The threat of living without health insurance touches people from all walks of life—from business-savvy Harvard graduates, to aspiring musicians living gig to gig, to everyday Twitter users.
Performer Amanda Palmer watched her uninsured step-brother die from a potentially treatable disease, an experience she relived over the weekend after reading “A Possible Fatal Mistake,” a touching op-ed piece from the New York TImes’ Nicholas Kristof.
The cautionary tale featured the story of Kristof’s Harvard roommate-turned pension consultant who had decided to not buy insurance because “it would be really expensive in the individual policy market.” The decision turned out to be a costly one.
Kristof’s friend Scott Androes is currently suffering from Stage 4 prostate cancer. Androes’ struggles and her family’s own battles with insurance inspired Palmer to tweet her own story to her 698,000 followers.
“[M]ost small-to-mid-level musicians I know don’t have health insurance. some musicians find tricky ways, some pay, most take the risk & pray,” she tweeted. “When I was in my early twenties, buying my own insurance would have been equal half my rent. it just didn’t seem like an option.”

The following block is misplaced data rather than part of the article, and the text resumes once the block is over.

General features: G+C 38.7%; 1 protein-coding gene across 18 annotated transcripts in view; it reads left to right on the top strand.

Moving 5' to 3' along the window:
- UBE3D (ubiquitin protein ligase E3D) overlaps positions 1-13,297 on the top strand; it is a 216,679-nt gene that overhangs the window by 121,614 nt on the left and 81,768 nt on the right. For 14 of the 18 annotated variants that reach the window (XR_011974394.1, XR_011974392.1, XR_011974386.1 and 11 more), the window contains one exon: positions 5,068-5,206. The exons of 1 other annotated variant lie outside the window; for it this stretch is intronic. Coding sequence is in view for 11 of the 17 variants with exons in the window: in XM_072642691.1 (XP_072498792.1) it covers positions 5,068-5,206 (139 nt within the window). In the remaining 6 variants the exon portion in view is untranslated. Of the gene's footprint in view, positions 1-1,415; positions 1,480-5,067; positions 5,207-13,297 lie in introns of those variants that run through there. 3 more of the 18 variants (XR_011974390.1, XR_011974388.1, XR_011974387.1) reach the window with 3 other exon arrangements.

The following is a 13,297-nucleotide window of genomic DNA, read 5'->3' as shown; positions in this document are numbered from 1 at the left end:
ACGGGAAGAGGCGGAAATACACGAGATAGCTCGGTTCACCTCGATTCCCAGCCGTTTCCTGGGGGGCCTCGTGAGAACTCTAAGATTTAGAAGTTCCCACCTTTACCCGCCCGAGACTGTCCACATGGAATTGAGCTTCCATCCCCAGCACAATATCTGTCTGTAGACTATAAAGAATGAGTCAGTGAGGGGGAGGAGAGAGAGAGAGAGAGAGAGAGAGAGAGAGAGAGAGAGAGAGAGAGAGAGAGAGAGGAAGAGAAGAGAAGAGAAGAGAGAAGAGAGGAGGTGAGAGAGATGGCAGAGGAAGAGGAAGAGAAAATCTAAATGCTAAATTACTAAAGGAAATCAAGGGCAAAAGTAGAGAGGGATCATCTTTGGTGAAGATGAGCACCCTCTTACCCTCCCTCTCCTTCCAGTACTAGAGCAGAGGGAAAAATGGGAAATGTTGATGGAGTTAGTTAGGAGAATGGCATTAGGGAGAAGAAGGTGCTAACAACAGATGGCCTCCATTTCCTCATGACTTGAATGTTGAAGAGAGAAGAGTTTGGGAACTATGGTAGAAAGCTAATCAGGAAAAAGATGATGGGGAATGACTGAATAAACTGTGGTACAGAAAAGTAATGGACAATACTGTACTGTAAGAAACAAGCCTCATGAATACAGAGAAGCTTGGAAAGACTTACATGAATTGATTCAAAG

“[My Parents] DEMANDED I get insurance.
they offered to pay half.
i was lucky.
think about it.
Palmer’s story received a few touching responses. She wondered out loud on Twitter: Just how many of her followers were struggling with similar insurance problems? The response was overwhelming. More than 7,000 people, including celebrities like Rob Delaney, used the hashtag #InsurancePoll to share their experiences.
“I wonder how many more Americans have been killed by COBRA than by actual cobras,”
– preliminary info from first 156 responses indicates 24.5% of US respondents do not have insurance because of cost.
– 31.4% of responses were from outside of US. all but one person had some kind of compulsory of government supported healthcare – (that one person was denied)
– 24.4% of those abroad have some employer/private insurance for optometry and dental. individual costs from $45-$90/month. around $250/mo for a family.
– based on responses, Germany appears to be the only other country with extortionate health care costs.
Palmer has been floored by the response to her tweet and her blog post. She hopes the attention will help inspire real change.
“[C]an you imagine what would happen if EVERYBODY in america (AND the world in contrast) shared their insurance stories and information, and got it trending on twitter, with everybody adding their stories to the pot???” Palmer wrote. “[H]ell, i can’t think of a better way to combat voter apathy, honestly. this shit is real, yo.”
Photo via AmandaPalmer.net
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